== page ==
Ian King: Air travel is one of the hardest hit areas in the pandemic, commercial passenger flight numbers have collapsed due to travel restrictions, but cargo has held up well and private or business aviation has flourished.
VistaJet is a global private aviation company and it saw its bookings rise by 15% last year. Well the Founder and Chairman of Vista Global, Thomas Flohr, joins me now.
Thomas very good morning to you. You’ve obviously had a record year, how difficult has it been to keep up with demand?
Thomas Flohr: Thank you, good morning. It’s been an interesting year and we’ve seen a very strong recovery as the commercial infrastructure as collapsed, but the world economy keeps on going and we’re connecting every corner of the world with our airplanes and our global infrastructure.
IK: Now you saw demand rising most strongly in Europe, is that because that’s where commercial aviation has suffered the biggest hit?
TF: That’s what I believe. We see that today, in many cities you can’t get to anymore on a non-stop basis, so you’re not only exposed to one airplane and two airports, you’re exposed to two airplanes and three airports if you need to catch a connection flight. People just don’t want to take this risk and business aviation is certainly the safest way to travel today. At VistaJet we have created travel bubbles to make sure that you are absolutely secure and have the least touch points, hence it is the safest way to travel today.
IK: Do you think that this is a permanent shift in demand away from commercial aviation and towards private jets? Do you think this will continue even after the pandemic is over?
TF: We believe so, there is a study from McKinsey which shows that approximately 90% of corporations that can afford to fly private, will continue to fly private. I think what you see really is that these aircraft, these time machines, are creating the safest and most efficient way to get from A to B. Whilst overall travel, due to Zoom and many other technology aspects, will be down in our prediction, maybe some 20-30%. I think the direct connection and the safety of a trip on a private jet has advantages and what we are seeing is that once somebody is on a business jet and has experienced this level of efficiency, it is very difficult to go back to the commercial infrastructure.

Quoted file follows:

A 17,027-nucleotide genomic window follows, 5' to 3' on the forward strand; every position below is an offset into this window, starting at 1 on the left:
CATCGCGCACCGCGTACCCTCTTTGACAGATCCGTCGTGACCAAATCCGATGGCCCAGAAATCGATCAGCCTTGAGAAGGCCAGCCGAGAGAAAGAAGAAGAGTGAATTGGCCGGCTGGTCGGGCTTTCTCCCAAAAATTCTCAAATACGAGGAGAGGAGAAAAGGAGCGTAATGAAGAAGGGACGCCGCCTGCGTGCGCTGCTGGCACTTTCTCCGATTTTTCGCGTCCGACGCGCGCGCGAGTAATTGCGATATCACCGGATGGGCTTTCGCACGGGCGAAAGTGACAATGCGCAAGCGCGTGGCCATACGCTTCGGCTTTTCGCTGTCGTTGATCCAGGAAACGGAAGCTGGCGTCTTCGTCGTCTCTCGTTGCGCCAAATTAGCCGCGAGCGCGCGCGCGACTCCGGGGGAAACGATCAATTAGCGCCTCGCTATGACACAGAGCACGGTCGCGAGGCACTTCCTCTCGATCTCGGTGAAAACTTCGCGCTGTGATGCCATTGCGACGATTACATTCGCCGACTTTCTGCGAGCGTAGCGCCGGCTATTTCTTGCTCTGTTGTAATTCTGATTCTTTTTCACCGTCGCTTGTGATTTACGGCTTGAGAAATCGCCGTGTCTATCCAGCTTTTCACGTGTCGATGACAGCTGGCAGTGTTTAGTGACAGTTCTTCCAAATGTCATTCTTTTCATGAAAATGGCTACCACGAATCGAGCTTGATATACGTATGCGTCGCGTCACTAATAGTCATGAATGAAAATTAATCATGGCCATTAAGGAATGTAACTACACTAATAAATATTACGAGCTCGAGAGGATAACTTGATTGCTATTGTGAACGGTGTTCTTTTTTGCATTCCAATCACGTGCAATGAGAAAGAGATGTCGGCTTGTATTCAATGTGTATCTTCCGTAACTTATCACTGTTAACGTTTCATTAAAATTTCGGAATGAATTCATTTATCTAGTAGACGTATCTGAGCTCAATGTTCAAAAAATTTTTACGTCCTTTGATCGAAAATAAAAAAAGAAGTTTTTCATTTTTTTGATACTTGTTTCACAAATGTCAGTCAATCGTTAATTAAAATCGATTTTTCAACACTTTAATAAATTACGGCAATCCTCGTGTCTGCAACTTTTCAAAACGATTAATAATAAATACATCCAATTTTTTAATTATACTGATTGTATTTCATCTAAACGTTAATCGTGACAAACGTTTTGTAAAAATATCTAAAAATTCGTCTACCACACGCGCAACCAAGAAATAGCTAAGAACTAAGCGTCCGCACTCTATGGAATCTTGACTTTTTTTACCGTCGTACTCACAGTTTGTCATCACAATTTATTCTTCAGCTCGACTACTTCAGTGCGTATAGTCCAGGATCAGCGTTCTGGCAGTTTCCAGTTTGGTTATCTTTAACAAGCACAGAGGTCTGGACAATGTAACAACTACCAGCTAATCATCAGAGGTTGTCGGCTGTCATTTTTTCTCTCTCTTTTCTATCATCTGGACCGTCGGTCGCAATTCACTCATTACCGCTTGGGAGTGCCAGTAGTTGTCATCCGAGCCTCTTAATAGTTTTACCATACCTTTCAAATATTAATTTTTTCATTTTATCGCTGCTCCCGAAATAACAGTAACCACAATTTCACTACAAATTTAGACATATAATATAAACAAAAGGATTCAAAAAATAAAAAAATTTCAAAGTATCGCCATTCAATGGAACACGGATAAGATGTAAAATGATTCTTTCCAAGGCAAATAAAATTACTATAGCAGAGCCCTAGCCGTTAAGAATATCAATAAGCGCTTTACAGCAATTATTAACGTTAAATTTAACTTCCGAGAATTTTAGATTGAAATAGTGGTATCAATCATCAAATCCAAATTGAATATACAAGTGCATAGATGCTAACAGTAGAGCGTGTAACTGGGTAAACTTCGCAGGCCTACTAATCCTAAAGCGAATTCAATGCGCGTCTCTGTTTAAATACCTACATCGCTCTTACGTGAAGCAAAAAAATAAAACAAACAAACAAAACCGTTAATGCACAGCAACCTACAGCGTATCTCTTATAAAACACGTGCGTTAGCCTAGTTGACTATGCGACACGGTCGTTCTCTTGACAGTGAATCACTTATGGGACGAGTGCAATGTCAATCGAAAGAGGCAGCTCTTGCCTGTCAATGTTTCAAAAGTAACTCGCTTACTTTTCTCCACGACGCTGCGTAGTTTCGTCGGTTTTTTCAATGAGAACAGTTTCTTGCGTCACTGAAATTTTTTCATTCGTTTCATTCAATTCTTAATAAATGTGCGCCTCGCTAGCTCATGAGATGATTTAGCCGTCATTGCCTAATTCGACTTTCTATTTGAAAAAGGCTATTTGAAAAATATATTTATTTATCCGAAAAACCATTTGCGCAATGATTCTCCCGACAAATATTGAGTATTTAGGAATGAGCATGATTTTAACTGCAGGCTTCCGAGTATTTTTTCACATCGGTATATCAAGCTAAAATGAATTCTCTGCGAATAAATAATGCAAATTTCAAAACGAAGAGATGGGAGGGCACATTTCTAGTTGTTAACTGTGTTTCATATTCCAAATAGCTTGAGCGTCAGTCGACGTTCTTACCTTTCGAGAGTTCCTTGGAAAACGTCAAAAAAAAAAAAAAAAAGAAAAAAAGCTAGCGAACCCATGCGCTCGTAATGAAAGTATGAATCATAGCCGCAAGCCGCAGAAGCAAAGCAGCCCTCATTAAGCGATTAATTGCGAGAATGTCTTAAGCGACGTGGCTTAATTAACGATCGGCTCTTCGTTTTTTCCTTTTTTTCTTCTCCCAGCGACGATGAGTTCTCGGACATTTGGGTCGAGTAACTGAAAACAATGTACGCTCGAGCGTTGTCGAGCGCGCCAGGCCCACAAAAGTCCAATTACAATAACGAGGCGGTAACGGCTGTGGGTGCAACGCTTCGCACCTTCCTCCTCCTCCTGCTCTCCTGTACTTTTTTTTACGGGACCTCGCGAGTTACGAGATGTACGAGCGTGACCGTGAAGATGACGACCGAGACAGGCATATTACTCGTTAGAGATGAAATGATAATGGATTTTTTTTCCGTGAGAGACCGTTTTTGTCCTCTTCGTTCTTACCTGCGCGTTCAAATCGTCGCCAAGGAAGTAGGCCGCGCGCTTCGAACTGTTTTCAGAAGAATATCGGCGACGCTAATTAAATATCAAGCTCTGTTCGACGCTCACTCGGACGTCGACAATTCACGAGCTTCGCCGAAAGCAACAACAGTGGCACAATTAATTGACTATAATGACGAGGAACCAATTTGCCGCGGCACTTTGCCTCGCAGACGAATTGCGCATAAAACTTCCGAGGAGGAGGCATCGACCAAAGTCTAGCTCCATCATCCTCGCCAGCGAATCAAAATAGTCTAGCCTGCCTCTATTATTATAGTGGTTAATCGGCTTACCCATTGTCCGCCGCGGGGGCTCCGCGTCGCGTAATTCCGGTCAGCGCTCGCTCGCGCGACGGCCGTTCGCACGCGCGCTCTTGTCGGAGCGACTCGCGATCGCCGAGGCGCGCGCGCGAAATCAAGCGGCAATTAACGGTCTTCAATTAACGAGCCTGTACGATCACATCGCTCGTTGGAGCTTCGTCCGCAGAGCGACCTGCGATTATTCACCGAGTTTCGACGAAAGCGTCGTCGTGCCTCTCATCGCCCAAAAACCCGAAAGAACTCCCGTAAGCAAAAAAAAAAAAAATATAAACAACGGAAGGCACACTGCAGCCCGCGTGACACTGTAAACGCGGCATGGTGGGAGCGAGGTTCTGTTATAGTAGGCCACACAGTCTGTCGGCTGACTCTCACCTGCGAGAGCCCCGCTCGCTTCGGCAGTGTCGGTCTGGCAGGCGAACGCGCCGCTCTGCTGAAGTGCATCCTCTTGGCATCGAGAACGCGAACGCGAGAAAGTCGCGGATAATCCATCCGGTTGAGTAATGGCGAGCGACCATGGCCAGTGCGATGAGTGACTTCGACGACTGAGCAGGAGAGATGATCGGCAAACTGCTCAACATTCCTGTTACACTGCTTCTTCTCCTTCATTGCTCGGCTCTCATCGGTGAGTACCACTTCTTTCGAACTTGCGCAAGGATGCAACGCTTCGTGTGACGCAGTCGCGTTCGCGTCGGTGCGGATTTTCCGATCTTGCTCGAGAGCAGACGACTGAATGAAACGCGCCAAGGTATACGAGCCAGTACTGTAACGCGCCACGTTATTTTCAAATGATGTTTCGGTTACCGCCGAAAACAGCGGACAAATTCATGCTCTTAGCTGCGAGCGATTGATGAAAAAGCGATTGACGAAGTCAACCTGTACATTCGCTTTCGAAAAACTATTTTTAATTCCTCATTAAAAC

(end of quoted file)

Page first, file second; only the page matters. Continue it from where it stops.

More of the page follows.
IK: Where is most of the interest coming from? Is it from wealthy individuals or is it from, as you were hinting just now, from corporates?
TF: It’s really driven by the corporation and the need to travel. Business is still being done between individuals. It’s really difficult if you think about it, that a corporation will go to a board today and say that we do need a private jet, hence please approve 20-30-million-dollar CAPEX. If you buy hours on the Vista fleet around the world and now we have 130 aircraft which we own, it’s simply an operational expense. Just buy the hours you need and you can get going tomorrow. I think it is that attractiveness of the business model, with no CAPEX, which allows our passengers to have access to any place in the world, at any time.
IK: Have you been tempted to put up your prices in response to this high demand?
TF: No, I think it’s really the efficiency through our technology which is bringing pricing down, which makes it more attractive for corporations. We’re happy to share some of these efficiency gains with our client base, so there is no price increase.
IK: The rating agency Moody’s put you on watch for a possible downgrade last week, are you concerned about that?
TF: I’m not, I think this is a review process where they didn’t understand or go into great detail on how we operate. At the same time, Fitch and S&P confirmed our rating into a positive, constructive communication with Moody’s.
IK: In terms of other places in the world where you are see higher demand, I gather the UAE has been particularly strong.
TF: Yes, UAE is certainly a hot spot in terms of travel, not a hotspot in terms of the virus. We are seeing the US being very active, actually we are seeing a record number of flights within the United States. Obviously transatlantic is very limited right now, flights to Asia, flights to and from India, it’s really a global demand round the world, but certainly the UAE is currently number one.
IK: Ok Thomas, we have to leave it there, hopefully see you again before too long, thanks for joining me.